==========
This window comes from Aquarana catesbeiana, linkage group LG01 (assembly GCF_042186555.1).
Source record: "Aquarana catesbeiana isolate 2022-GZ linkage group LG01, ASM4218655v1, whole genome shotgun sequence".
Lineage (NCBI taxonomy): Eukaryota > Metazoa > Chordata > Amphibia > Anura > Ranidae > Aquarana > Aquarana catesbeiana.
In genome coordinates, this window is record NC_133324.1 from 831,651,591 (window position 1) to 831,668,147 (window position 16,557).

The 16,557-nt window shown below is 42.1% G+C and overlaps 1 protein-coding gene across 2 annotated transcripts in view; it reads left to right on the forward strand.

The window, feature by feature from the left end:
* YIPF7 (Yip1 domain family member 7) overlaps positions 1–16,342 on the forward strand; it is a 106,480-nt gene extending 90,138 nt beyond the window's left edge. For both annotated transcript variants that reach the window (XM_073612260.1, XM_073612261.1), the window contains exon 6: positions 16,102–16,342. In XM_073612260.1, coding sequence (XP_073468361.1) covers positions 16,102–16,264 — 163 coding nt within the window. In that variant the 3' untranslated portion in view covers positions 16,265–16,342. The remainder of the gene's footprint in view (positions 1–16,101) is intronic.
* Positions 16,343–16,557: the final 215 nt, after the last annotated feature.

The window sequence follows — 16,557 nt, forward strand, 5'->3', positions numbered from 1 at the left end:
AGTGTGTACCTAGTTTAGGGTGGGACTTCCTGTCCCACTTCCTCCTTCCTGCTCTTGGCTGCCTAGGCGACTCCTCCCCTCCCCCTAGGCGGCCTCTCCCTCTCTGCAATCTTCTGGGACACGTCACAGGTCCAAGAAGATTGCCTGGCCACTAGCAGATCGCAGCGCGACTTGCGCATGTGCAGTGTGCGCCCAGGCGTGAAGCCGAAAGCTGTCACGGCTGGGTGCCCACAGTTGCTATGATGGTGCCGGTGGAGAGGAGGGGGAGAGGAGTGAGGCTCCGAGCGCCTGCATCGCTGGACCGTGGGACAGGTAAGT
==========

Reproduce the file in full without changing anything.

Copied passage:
This window comes from Aquarana catesbeiana, linkage group LG01 (assembly GCF_042186555.1).
Source record: "Aquarana catesbeiana isolate 2022-GZ linkage group LG01, ASM4218655v1, whole genome shotgun sequence".
Lineage (NCBI taxonomy): Eukaryota > Metazoa > Chordata > Amphibia > Anura > Ranidae > Aquarana > Aquarana catesbeiana.
In genome coordinates, this window is record NC_133324.1 from 831,651,591 (window position 1) to 831,668,147 (window position 16,557).

The 16,557-nt window shown below is 42.1% G+C and overlaps 1 protein-coding gene across 2 annotated transcripts in view; it reads left to right on the forward strand.

The window, feature by feature from the left end:
* YIPF7 (Yip1 domain family member 7) overlaps positions 1–16,342 on the forward strand; it is a 106,480-nt gene extending 90,138 nt beyond the window's left edge. For both annotated transcript variants that reach the window (XM_073612260.1, XM_073612261.1), the window contains exon 6: positions 16,102–16,342. In XM_073612260.1, coding sequence (XP_073468361.1) covers positions 16,102–16,264 — 163 coding nt within the window. In that variant the 3' untranslated portion in view covers positions 16,265–16,342. The remainder of the gene's footprint in view (positions 1–16,101) is intronic.
* Positions 16,343–16,557: the final 215 nt, after the last annotated feature.

The window sequence follows — 16,557 nt, forward strand, 5'->3', positions numbered from 1 at the left end:
AGTGTGTACCTAGTTTAGGGTGGGACTTCCTGTCCCACTTCCTCCTTCCTGCTCTTGGCTGCCTAGGCGACTCCTCCCCTCCCCCTAGGCGGCCTCTCCCTCTCTGCAATCTTCTGGGACACGTCACAGGTCCAAGAAGATTGCCTGGCCACTAGCAGATCGCAGCGCGACTTGCGCATGTGCAGTGTGCGCCCAGGCGTGAAGCCGAAAGCTGTCACGGCTGGGTGCCCACAGTTGCTATGATGGTGCCGGTGGAGAGGAGGGGGAGAGGAGTGAGGCTCCGAGCGCCTGCATCGCTGGACCGTGGGACAGGTAAGT